Copper Biology in Health and Disease

A special issue of Biology (ISSN 2079-7737). This special issue belongs to the section "Physiology".

Deadline for manuscript submissions: 31 July 2024 | Viewed by 1659

Special Issue Editor


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Guest Editor
Department of Biochemistry, University of Missouri, Columbia, MO 65201, USA
Interests: biochemistry; biology of cancer; drug design and development; molecular biology

Special Issue Information

Dear Colleagues,

We would like to invite researchers and scholars to contribute their expertise to our Special Issue on “Copper Biology in Health and Disease”. This Special Issue aims to explore the multifaceted roles of copper in biological systems and its implications for human health and disease. Submissions are encouraged to delve into various aspects, including the molecular mechanisms of copper homeostasis, its role in cellular processes, and the impact of copper dysregulation on health outcomes.

Researchers are invited to submit original research articles, reviews, and perspectives that advance our understanding of copper biology. Topics of interest include, but are not limited to, copper transporters, copper-dependent enzymes, copper-related diseases, therapeutic applications of copper, and the interplay between copper and other trace elements.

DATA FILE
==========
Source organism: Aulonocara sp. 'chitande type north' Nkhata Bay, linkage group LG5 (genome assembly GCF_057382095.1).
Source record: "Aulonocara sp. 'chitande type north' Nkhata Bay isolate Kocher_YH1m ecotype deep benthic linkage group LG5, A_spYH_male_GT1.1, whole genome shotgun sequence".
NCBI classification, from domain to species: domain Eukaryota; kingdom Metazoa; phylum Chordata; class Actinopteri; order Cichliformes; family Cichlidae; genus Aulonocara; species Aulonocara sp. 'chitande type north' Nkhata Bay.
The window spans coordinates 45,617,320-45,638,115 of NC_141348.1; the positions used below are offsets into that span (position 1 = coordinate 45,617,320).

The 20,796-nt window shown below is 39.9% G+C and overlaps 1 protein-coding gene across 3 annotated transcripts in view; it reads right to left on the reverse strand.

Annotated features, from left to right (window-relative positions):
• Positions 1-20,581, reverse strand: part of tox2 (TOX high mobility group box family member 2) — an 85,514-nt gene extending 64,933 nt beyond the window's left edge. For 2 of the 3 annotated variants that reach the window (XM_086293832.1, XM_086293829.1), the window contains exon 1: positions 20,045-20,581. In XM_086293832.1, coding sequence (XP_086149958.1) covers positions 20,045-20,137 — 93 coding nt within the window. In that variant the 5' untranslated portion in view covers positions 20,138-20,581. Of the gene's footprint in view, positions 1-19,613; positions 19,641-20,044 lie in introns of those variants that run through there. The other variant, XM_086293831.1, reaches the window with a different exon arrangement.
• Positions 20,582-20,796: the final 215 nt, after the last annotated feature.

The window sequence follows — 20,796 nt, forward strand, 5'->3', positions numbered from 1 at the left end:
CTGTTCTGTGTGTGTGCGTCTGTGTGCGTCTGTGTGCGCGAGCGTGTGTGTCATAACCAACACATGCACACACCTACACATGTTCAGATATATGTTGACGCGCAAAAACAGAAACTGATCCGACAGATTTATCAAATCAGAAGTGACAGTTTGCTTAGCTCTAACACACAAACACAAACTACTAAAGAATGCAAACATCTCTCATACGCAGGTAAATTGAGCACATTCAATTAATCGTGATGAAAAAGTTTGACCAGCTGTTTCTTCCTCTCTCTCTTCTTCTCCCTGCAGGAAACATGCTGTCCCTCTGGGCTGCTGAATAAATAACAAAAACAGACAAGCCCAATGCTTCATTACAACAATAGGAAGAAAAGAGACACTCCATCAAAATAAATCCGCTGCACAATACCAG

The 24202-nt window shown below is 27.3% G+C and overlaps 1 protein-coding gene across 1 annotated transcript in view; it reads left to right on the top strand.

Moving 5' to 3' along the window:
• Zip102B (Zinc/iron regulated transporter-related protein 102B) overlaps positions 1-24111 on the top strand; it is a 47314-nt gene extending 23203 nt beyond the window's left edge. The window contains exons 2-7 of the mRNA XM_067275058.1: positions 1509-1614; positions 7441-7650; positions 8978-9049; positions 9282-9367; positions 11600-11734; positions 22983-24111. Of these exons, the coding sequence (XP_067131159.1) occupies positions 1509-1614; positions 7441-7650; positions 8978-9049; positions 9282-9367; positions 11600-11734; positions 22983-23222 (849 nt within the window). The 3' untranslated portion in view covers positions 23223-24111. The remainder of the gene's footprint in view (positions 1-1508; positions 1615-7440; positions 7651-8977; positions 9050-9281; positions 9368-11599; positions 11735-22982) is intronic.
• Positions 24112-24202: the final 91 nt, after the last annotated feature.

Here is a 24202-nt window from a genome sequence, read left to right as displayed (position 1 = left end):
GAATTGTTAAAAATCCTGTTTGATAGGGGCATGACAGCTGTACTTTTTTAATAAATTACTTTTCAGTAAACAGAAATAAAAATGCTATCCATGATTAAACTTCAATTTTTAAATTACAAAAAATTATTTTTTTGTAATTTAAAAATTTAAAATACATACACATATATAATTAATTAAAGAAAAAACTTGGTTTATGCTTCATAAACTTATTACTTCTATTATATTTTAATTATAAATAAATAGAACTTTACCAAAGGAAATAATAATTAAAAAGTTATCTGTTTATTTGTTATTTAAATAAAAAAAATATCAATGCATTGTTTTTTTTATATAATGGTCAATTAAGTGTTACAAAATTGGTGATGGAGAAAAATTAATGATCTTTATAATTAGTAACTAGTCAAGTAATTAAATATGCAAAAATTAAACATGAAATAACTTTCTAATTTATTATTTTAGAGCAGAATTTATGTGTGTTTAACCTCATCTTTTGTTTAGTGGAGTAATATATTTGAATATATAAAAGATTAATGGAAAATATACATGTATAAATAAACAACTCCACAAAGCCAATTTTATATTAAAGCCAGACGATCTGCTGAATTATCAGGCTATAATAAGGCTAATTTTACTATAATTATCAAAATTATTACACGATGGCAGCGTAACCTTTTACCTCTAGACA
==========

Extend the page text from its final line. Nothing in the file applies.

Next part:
By contributing to this Special Issue, researchers have the opportunity to foster collaboration and share insights that contribute to the broader understanding of copper’s significance in health and disease. Accepted manuscripts will be part of a dedicated collection that showcases the latest advancements in copper biology, providing a valuable resource for the scientific community.

We look forward to receiving innovative and high-quality submissions that contribute to the growing body of knowledge in this field. Join us in unraveling the intricacies of copper biology and its impact on human health and disease.

Dr. Vinit Shanbhag
Guest Editor

Manuscript Submission Information

Manuscripts should be submitted online at www.mdpi.com by registering and logging in to this website. Once you are registered, click here to go to the submission form. Manuscripts can be submitted until the deadline. All submissions that pass pre-check are peer-reviewed. Accepted papers will be published continuously in the journal (as soon as accepted) and will be listed together on the special issue website. Research articles, review articles as well as short communications are invited. For planned papers, a title and short abstract (about 100 words) can be sent to the Editorial Office for announcement on this website.

Submitted manuscripts should not have been published previously, nor be under consideration for publication elsewhere (except conference proceedings papers). All manuscripts are thoroughly refereed through a single-blind peer-review process. A guide for authors and other relevant information for submission of manuscripts is available on the Instructions for Authors page. Biology is an international peer-reviewed open access monthly journal published by MDPI.